ADA task force seeks answers to questions on student debt
The mounting pressures of dental education debt are leading the ADA to examine the issue more closely.
In response to directives from the 2011 House of Delegates, the Task Force on Dental Education Economics and Student Debt was appointed to study the economics of dental education, including student debt and its impact on new graduates and access to care for vulnerable groups. The task force is in the process of developing a comprehensive analysis of these issues with short- and long-term recommendations. The 2012 House will receive a preliminary report from the task force with a timeline for completion of the study.
“Student debt in itself appears to have far-reaching effects on our profession,” said Dr. W. Ken Rich, ADA 6th District trustee and chair of the task force, which includes members of the Board of Trustees, the Council on Dental Education and Licensure, and the New Dentist Committee.
“It potentially impacts everything from educational models to practice models to the cost of dental care itself,” he said. “Many of the issues we face today such as access to care are being driven to a large extent by economic forces. It is imperative that we understand the forces that shape our future, and hopefully this study will shed light on that.”
One thing is clear: the cost of dental education has risen dramatically. According to the American Dental Education Association, the average resident tuition and fees for first-year students at U.S. dental schools rose 57 percent, from $20,914 in 2000-01 to $32,934 in 2009-10. When expressed in constant dollars, student debt upon graduation has increased by almost $100,000 in the past 20 years and almost $20,000 in the past five years.
The cost increases mirror what’s happening in all of higher education, but what does it mean for dental education and the profession?
“We believe that it’s having an impact on practice models, and we will attempt to learn more about that through this study,” said Dr. Rich. “We want to know if educational debt affects who can go to dental school; whether it affects dental delivery systems; if graduates are still able to make choices on where they practice after graduation; whether private practice is a viable choice for students with high levels of debt; and whether the corporate practice model is growing because of debt or by choice.”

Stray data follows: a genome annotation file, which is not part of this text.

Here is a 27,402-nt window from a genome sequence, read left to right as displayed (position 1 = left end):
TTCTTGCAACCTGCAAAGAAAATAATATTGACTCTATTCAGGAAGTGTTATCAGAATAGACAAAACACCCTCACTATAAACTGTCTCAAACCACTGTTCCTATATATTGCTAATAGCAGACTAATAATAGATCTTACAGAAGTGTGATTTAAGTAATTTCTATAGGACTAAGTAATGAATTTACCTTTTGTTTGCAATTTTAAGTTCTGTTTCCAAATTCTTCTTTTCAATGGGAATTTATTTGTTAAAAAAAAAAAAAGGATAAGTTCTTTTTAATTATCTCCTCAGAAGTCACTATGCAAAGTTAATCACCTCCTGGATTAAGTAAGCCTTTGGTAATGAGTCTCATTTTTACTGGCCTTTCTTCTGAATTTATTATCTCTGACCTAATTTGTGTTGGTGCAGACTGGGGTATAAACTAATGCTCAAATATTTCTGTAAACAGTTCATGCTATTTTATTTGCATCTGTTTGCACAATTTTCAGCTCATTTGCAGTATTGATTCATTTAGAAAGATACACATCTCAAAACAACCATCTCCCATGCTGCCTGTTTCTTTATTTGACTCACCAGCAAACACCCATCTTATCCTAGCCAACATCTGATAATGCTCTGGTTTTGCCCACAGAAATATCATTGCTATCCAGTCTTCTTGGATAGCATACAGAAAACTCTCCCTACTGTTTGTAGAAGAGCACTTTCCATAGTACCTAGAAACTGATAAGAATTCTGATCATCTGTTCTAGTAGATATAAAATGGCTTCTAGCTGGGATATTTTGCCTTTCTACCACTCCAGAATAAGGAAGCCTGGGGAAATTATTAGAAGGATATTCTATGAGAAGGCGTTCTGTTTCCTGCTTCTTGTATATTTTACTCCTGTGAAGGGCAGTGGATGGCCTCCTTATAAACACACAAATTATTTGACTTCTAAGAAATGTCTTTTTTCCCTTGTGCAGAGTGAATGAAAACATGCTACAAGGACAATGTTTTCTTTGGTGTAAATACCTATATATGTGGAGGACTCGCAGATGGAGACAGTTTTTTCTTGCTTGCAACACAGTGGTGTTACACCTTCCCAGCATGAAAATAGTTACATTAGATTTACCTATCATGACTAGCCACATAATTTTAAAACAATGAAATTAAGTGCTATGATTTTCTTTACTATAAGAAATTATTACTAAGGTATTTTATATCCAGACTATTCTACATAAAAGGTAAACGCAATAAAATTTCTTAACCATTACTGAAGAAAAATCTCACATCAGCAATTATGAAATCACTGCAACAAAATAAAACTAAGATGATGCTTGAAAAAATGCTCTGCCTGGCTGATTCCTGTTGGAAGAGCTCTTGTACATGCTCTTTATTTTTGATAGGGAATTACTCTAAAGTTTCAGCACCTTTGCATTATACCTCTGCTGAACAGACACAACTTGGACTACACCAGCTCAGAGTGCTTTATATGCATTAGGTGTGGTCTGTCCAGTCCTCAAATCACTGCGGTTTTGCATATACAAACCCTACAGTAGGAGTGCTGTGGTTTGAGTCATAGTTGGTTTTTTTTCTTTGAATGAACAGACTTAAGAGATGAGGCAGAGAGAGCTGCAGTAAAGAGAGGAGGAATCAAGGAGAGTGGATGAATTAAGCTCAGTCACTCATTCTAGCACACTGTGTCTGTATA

Right now, the task force is conducting research based on study questions that include:
- What are the operating costs of a dental school, how are the costs financed and how has it changed over time?
- What are the trends in dental student debt and how does it compare to higher education in general?
- What innovations have dental schools pursued to reduce operating costs?
- How many loan forgiveness programs are available to students and how effective are they in reducing debt and improving access?
- What impact does student debt have on graduates’ employment choices?
- What is the role of educational institutions, students, residents and new graduates in the dental safety net and what innovations have happened in recent years?
- What innovations could dental schools do in collaboration with ADEA to reduce student debt?
- What are schools doing to teach debt management in regard to student loans?
The analysis will require data collected from ADEA, the Commission on Dental Accreditation, the American Student Dental Association and the ADA Health Policy Resources Center.
Ben Youel, an ASDA vice president, said the issue of educational debt is “big on ASDA’s radar” right now.
“An argument could be made that this is the most significant issue facing dental students,” said Mr. Youel. “Student debt levels are directly related to the practice choices we make after graduation and affect other professional issues like access to care and corporate dentistry. It’s a big issue that only seems to have increased in importance in recent years.”
The task force will meet in conjunction with the January 2013 National Roundtable for Dental Collaboration, an annual event that gives dental associations the opportunity to identify and assess common challenges in the delivery of oral health care and work collaboratively to address those challenges. Dr. Richard Valachovic, ADEA executive director, will chair the program.
The task force’s charges are based on House Resolution 66H-2011, requesting the study of the economics of dental education, and Resolution 91H-2011, which called for an investigation into a student loan repayment grant program for dentists working in a nonprofit community dental clinic. Many programs are already in existence, said Dr. Rich, but more information is needed on their availability and the impact they have on attracting dentists to rural and underserved areas.